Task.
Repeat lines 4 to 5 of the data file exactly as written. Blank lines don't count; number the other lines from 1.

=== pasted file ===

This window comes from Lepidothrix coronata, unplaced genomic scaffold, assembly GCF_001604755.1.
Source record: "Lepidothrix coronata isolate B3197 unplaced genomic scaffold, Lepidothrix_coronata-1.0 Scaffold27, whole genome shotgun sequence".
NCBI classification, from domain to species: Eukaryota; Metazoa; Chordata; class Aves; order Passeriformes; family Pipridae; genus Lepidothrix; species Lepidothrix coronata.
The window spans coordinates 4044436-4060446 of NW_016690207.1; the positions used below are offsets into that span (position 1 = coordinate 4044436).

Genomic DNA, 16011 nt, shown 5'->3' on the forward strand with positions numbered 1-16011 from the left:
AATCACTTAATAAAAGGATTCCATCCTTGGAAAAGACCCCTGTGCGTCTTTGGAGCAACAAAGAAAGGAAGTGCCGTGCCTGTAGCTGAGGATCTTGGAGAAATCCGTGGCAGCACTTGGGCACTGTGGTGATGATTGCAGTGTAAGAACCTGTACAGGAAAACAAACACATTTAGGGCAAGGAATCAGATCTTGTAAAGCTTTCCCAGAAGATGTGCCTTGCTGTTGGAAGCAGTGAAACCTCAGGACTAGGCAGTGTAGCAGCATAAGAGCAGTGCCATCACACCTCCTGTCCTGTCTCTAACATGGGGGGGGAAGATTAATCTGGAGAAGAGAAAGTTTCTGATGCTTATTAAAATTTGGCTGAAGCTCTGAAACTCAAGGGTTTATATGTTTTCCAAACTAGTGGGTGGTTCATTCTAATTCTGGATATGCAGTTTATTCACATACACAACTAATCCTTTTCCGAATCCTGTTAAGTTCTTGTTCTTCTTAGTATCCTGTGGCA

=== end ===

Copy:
The window spans coordinates 4044436-4060446 of NW_016690207.1; the positions used below are offsets into that span (position 1 = coordinate 4044436).

Genomic DNA, 16011 nt, shown 5'->3' on the forward strand with positions numbered 1-16011 from the left: